Anyone can make a Google map, but if you want to start one in the field – surveying plants, buildings, people, public art – you need an app for that. Something that geolocates your field notes. Something that can yield a proper map without taking two semesters of GIS classes.
Lucky for you, I’ve tested many of these apps for Android so you don’t have to.
How It Works
If you’re brand new to smartphone-based map-making, you’ll need to know a few key terms.
Track: Picture a line on a map. When you ‘record a track,’ the GPS draws a line wherever you go, tracing your path.
Waypoint: Like a thumbtack on a map. It’s a point in space, defined by latitude and longitude.
No matter which app you choose, this is how it works:
Download the app and install it. Go outside. Make sure your GPS is on.
Open the app. If it’s a good app, it will be obvious how to start recording data, and how to add notes to your points. If it’s not obvious after a few minutes, try another app.
When you’re done, stop recording. Then you need to get that map off your phone and into something like Google Earth, Google Maps, Open Street Map or ArcGIS.
Key features of a decent map-making app:
- Usability. Is it obvious how it works? Is it easy to use?
- Exportable data. If it’s locked up on the phone, it’s no good.
- Data format. For this round, I focused on GPX. It’s an open (non-proprietary) format for GPS data. It plays nice with most applications, most of the time.
- File management. When an app saves data files, it’s nice to not have to hunt for them. Bonus points for file names that make sense. Double bonus points for direct connectivity to cloud apps like Dropbox. Triple bonus points for apps that directly interface with Google apps.
I thought a non-Google app might have a fighting chance in this game, but I was wrong. Google’s MyTracks is the best app I’ve tried. I’ve been using it for years to track bike rides, but had no idea how feature-rich it was until I put it to the test against other apps. It’s easy to use and easy on the eye. You can send your maps directly to your Google account as a Map, Spreadsheet or Fusion Table. You can also save to GPX, KML, CSV or TCX.
The demo video – while more athletic than academic in nature – pretty much says it all.
If you’d like to play with some worthy contenders, I recommend these two apps:
Free. Truly a GPS Swiss Army knife with a fun, intuitive interface.
- On export, saves waypoints and/or tracks to a uniquely named file (like Waypoints -0234234-343894.gpx). This is great for repeat use – no overwriting previously collected data.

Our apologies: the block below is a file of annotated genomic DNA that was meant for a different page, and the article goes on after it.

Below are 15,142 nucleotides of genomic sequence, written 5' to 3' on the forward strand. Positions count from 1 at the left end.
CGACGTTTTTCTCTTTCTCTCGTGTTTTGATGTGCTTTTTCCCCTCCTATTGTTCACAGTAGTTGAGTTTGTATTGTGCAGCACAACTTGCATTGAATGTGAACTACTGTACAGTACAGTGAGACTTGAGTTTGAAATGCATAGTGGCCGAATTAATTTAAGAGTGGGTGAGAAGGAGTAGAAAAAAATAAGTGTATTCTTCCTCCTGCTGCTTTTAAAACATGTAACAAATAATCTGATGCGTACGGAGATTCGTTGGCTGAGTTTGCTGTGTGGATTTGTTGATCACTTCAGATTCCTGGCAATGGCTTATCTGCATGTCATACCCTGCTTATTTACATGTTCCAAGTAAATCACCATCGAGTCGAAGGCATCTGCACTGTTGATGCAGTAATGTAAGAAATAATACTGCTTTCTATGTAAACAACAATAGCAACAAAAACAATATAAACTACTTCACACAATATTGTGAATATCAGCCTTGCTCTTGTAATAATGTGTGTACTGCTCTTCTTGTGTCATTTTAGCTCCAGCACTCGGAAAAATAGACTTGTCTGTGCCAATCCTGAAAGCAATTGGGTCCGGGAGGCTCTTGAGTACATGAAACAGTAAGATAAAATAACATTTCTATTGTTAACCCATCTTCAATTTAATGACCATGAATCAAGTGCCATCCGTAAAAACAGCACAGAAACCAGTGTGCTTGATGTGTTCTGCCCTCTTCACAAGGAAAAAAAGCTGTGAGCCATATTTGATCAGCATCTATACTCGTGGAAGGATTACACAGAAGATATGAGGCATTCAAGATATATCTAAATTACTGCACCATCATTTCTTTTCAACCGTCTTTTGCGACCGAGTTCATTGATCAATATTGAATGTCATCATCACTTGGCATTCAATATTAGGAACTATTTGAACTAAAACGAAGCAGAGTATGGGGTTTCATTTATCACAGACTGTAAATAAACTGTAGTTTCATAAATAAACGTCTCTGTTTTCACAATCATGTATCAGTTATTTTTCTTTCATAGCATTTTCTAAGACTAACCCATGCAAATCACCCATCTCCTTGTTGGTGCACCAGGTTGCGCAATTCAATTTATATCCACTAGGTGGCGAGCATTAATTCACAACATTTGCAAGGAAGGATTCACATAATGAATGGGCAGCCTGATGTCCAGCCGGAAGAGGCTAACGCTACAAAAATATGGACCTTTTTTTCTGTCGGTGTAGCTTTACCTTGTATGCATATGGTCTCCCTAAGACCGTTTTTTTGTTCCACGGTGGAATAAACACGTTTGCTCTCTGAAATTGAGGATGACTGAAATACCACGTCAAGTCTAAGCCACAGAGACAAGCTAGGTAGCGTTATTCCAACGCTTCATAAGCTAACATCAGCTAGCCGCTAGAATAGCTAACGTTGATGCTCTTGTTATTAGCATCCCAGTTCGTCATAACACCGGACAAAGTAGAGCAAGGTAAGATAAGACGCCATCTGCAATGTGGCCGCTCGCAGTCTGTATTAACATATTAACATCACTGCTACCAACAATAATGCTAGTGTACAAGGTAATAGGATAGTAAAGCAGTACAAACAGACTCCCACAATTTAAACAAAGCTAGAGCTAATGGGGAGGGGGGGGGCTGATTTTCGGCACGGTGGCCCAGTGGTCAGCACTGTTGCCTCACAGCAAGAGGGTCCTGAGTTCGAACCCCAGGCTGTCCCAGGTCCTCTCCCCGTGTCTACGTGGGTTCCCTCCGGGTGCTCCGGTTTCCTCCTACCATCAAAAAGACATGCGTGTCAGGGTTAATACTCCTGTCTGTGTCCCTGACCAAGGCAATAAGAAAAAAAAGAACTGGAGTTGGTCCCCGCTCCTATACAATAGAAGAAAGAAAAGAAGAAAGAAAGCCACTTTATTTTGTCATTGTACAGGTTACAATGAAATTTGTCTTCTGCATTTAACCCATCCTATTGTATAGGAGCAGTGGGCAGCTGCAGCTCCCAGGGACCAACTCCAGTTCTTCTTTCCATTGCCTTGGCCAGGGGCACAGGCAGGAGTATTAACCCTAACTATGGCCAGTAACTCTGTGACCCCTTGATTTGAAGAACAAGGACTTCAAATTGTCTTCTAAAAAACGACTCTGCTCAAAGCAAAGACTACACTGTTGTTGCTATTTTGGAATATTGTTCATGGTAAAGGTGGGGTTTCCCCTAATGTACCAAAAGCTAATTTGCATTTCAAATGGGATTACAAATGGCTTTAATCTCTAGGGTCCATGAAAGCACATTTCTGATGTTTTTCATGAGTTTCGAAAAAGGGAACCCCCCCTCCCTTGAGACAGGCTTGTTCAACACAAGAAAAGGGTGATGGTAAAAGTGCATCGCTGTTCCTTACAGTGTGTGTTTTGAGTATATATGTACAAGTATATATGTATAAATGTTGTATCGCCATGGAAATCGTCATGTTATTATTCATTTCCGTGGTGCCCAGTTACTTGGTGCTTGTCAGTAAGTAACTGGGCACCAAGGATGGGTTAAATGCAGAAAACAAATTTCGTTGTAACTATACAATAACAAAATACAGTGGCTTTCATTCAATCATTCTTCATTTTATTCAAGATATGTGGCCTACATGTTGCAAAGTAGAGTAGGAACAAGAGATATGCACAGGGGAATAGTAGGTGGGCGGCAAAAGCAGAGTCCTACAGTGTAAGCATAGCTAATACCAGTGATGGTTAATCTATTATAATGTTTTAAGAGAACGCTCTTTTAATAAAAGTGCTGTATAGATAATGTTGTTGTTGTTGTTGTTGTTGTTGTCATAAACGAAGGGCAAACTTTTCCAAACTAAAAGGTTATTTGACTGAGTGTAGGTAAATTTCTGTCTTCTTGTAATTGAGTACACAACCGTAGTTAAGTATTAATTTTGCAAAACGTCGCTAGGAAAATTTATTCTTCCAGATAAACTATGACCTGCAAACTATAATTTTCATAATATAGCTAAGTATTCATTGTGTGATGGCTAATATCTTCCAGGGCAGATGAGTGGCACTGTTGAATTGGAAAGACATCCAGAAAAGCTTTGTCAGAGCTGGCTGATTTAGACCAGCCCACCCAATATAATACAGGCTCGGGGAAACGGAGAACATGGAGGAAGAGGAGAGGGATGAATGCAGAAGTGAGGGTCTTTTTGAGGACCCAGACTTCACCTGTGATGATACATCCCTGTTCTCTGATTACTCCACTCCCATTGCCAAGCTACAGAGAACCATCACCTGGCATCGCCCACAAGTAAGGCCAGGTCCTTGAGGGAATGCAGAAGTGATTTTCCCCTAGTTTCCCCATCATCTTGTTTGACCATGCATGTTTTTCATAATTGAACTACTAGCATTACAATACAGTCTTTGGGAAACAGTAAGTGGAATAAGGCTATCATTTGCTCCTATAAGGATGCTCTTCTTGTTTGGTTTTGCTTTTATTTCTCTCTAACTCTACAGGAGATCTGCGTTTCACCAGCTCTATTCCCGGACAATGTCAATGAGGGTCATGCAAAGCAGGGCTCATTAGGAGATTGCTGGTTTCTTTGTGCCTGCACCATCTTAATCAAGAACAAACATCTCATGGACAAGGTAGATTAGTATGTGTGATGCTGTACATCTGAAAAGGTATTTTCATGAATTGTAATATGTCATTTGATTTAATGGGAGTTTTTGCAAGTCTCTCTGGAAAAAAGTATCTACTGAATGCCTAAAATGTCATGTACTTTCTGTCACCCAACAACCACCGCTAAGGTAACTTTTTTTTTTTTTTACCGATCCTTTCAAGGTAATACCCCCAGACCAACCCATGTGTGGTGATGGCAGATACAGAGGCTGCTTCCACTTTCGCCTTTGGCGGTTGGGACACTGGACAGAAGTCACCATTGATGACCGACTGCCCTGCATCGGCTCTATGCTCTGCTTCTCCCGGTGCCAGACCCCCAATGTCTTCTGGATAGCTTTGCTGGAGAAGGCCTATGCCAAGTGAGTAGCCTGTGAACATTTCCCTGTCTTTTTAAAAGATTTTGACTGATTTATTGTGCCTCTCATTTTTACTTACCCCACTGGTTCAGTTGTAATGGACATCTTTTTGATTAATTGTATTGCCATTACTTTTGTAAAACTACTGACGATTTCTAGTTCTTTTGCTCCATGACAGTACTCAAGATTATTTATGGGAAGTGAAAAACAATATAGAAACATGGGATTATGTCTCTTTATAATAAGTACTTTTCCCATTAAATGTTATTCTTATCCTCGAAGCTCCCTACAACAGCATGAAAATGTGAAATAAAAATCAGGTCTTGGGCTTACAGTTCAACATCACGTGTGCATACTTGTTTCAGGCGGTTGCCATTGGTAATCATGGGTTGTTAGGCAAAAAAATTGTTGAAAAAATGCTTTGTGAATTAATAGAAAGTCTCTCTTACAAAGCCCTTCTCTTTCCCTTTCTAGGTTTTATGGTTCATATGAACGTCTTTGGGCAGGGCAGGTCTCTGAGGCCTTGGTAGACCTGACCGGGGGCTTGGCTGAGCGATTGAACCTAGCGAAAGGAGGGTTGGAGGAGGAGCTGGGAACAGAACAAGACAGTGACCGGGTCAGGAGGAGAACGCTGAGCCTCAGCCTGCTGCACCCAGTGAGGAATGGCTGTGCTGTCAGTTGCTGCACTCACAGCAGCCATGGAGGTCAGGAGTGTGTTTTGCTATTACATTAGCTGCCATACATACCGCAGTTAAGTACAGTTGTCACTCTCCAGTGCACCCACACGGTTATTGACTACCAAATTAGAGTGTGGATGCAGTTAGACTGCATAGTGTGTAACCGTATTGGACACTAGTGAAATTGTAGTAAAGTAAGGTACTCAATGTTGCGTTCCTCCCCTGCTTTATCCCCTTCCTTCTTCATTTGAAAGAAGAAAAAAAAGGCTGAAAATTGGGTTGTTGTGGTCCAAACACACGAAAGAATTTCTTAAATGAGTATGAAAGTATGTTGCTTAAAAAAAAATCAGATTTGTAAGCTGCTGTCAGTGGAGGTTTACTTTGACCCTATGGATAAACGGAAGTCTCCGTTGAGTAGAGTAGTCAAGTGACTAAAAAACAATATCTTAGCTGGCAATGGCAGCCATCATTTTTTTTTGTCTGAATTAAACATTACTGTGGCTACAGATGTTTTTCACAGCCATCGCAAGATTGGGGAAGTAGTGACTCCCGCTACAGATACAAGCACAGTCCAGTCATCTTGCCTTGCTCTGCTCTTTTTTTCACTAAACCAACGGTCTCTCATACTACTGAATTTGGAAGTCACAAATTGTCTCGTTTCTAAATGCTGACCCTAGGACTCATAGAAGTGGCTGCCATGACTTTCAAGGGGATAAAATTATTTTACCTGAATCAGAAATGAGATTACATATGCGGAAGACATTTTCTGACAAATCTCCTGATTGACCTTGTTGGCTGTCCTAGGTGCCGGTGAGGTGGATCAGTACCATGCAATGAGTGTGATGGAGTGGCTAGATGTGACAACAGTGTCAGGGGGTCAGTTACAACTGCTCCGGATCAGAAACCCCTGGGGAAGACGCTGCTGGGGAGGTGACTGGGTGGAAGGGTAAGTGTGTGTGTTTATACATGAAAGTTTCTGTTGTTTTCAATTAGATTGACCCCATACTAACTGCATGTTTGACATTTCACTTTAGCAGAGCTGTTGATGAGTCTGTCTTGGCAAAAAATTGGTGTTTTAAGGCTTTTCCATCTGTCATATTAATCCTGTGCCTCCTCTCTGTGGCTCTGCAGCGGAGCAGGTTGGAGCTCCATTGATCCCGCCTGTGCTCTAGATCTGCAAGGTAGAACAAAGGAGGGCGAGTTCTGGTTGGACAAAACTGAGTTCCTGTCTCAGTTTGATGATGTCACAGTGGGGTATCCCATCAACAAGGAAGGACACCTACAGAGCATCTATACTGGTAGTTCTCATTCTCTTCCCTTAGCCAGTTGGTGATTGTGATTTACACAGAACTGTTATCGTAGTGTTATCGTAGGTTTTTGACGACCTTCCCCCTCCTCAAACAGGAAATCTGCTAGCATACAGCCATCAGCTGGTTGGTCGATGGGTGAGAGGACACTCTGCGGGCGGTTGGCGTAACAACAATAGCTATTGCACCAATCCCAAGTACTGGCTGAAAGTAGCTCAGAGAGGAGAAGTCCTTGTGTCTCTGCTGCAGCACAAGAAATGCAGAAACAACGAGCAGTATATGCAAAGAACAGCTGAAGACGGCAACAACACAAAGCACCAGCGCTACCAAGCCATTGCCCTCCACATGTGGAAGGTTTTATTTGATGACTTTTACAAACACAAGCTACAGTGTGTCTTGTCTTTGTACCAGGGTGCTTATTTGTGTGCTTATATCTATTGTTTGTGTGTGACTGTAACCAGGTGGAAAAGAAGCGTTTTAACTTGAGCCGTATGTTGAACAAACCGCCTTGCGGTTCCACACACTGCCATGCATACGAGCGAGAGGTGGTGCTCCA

- Can import other KML or GPX files.
- Both GPX and KML files import into Google Earth with no problem.
- Direct connectivity to other apps like Dropbox, email, Evernote.
- Files write to the root of the SD card, not into a separate folder. This isn’t too terrible, however, considering the export-to-apps functionality.
- No direct connectivity to Google apps.
I like this app. It’s really fun to play with. It’s immediately apparent what it does and how to do it.
Free. Not a great interface, but it exports every data format under the sun.
- Exports to Google KML, GPSMap GPS, Garmin CSV, Geocode GEO, GPS Exchange GPX files, TomTom ASCII, Google Fusion Tables and KMZ.
- Interacts directly with the Google Earth Android app. Cool feature, but good luck finding it. I stumbled across it by accident!
- Ample documentation.
- Files import into Google Earth with no problem.
- Extra neat little feature: Use a photo as a placemark instead of a generic graphic, like a thumbtack. Take a picture, import it, use it to mark a place.
- The interface is muddy enough that I found myself reading the manual. And the manual is dense.
- No direct export to cloud apps (Dropbox, Evernote).
- Doesn’t completely stop running if you exit the app to your home screen. Keep an eye on your notification bar and make sure the icon is gone.
If you’re not already conversant with mobile mapmaking, this one is tough to start with. But if you like getting your hands a little data dirty, this might be right up your alley.
My next piece in this series will cover geolocated multimedia for Android. I’m looking for ways to gracefully package photos and videos with waypoints, so if you have any suggestions let me know in the comments. In the meantime, we’ll hear from Christine Murray on iPhone apps.
[UPDATE: Here’s Christine’s review of Fulcrum, a data collection app for iPhone/iPad. Custom forms, photos, useful export formats: https://appsontap.wordpress.com/2012/07/27/fulcrum-data-collection-for-ios/]